Reverend Doctor Ray Aldred is a husband, father, and grandfather. He was ordained with the Christian and Missionary Alliance in Canada. He is status Cree from Swan River Band, Treaty 8. Born in Northern Alberta, he now resides with his wife in Richmond, British Columbia, Canada. Ray is the director of the Indigenous Studies Program at the Vancouver School of Theology whose mission is to partner with the Indigenous Church around theological education.
Formerly Ray served as the Assistant Professor of Theology at Ambrose Seminary in Calgary, Alberta. He is a former chairperson and board member for Indigenous Pathways. He is former Director for the First Nations Alliance Churches of Canada, now a committee member, where he works to encourage Indigenous churches. Ray also has had the privilege of addressing several college conferences and meetings. Ray’s passion is to help as many as possible hear the gospel in their heart language.
Ray and his wife, Elaine are also involved in ministry to help train people to facilitate support groups for people who have suffered abuse. Also, Elaine and Ray have coordinated Marriage Encounter. Ray and Elaine have four children, Jenny, who has graduated from the University of Regina and the Alliance University College, a school teach is married and lives in Richmond, British Columbia, Canada; Raymond, who is pursuing a PhD in Philosophy at McGill University; Catherine, has earned an MA in Religions Studies at McGill University; and Rueben who works in the Oil Field in Northern Alberta.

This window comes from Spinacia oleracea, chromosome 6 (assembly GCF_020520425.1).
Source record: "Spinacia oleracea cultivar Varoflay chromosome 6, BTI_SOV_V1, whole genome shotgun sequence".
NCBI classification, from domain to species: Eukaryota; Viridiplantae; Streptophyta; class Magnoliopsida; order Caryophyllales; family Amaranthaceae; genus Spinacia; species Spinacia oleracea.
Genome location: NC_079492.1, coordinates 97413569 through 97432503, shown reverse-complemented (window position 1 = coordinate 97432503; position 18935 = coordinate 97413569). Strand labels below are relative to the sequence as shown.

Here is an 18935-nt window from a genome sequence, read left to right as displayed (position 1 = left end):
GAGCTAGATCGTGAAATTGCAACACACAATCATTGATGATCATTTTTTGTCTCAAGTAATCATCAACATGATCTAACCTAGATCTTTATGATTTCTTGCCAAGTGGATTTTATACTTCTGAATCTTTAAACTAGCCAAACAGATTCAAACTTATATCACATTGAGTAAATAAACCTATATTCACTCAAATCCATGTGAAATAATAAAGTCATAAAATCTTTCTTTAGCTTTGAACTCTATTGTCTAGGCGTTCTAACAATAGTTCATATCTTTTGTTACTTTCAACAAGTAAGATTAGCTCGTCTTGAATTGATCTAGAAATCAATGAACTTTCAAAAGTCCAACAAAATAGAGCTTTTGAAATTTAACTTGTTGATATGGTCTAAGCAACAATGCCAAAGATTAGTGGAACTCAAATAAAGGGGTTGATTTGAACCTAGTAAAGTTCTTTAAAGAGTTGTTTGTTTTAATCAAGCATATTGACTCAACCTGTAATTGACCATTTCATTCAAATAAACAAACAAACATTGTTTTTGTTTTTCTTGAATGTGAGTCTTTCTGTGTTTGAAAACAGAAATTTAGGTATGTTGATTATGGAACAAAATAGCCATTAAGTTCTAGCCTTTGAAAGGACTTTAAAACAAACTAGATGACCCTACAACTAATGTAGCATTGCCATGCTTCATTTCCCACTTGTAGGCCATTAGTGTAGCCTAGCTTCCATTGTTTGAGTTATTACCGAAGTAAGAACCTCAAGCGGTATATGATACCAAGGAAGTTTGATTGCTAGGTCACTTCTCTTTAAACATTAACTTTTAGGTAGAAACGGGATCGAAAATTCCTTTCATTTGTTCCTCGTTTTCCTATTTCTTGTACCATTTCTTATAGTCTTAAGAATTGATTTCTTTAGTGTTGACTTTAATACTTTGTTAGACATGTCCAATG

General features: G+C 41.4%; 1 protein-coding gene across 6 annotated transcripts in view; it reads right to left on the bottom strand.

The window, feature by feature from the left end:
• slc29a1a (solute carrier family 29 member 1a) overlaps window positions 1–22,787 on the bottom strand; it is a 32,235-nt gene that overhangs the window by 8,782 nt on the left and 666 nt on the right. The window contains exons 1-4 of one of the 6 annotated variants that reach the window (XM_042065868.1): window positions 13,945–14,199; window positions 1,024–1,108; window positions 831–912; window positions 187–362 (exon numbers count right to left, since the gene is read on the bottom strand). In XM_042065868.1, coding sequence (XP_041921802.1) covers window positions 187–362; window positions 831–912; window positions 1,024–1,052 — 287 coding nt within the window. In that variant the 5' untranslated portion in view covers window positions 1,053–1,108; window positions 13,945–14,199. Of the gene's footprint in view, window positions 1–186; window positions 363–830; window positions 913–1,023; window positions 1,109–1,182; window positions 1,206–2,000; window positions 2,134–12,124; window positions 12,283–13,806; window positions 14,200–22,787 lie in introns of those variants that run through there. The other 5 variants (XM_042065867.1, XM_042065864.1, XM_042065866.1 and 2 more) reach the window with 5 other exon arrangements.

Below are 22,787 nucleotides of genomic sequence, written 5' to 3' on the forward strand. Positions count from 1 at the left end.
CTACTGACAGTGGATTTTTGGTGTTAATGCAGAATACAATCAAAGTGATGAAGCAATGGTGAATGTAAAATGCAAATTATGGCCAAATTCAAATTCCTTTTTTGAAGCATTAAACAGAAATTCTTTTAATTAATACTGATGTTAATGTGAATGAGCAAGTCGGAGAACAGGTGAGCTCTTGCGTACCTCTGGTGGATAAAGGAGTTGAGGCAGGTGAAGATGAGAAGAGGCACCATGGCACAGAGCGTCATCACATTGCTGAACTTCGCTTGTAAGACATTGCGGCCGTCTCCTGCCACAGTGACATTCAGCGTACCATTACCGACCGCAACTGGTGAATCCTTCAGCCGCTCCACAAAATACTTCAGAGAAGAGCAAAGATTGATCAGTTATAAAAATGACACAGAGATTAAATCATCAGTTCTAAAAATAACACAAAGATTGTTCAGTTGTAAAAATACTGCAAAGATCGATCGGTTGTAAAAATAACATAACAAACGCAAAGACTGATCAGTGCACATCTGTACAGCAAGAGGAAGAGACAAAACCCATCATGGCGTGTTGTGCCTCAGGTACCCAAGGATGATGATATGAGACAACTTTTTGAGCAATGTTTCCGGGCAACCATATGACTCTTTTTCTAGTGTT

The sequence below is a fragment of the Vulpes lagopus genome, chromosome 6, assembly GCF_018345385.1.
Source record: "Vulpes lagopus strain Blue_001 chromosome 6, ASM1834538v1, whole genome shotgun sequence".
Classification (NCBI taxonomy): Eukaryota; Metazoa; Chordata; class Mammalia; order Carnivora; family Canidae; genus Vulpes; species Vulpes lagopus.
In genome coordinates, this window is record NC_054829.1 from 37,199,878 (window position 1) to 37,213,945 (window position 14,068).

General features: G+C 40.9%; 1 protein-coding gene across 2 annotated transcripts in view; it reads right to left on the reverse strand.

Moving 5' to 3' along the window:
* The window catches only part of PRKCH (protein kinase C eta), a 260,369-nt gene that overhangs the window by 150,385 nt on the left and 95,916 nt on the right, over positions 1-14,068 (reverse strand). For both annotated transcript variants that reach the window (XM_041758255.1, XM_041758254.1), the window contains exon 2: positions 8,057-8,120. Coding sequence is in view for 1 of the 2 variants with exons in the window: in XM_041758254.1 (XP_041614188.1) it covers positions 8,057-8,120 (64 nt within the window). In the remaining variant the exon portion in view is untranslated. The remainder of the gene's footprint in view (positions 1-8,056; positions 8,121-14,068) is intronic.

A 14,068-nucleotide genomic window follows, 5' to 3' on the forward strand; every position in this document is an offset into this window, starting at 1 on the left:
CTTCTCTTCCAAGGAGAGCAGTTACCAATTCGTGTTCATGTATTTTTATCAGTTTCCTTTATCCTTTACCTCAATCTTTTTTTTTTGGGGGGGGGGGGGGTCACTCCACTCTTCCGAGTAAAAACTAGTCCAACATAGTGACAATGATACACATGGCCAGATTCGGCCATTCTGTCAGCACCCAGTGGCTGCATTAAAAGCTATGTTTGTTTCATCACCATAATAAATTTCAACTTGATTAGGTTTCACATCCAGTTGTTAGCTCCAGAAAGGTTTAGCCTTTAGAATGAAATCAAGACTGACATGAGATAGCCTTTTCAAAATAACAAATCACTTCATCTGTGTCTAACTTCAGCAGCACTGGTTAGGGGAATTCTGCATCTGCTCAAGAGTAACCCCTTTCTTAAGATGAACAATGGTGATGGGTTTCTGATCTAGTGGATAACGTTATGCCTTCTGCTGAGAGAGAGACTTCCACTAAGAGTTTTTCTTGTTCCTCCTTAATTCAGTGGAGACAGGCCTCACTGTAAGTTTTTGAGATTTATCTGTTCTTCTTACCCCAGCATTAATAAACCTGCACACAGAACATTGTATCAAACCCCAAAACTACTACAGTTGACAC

- MDiv 2000 Canadian Theological Seminary
- ThD Wycliffe College at Toronto School of Theology
Area of teaching specialty
Theology: Narrative, Systematic, Indigenous
What makes you passionate about teaching?
To draw out what is within students.
What inspires you about teaching at VST specifically?
The opportunity to be involved in the training of clergy for the Church.
What kind of student do you love having in your class?
I appreciate all kinds of students, and I want to be in cooperation with them and their community to further their education.
Current academic projects?
Chapter for a book on Soteriology for Eerdmans.
What do you see the future holding for you in your academic profession?
To help make education more accessible to Indigenous communities.
What challenges do students face today that may represent new challenges with respect to changes in practices of education?
The world is always pushing education to be faster, easier, and less expensive, but the development of character takes time, effort and investment. The learning community is trying to engage that tension.
What gives you hope for church?
The hope of the Church is the triune God. God with us, Father, Son, and Holy Spirit.
What advise or guidance would you give to students thinking about coming to VST?
Come away for a time and lets share our hearts and as we do, we will find that we have all been enriched by the journey.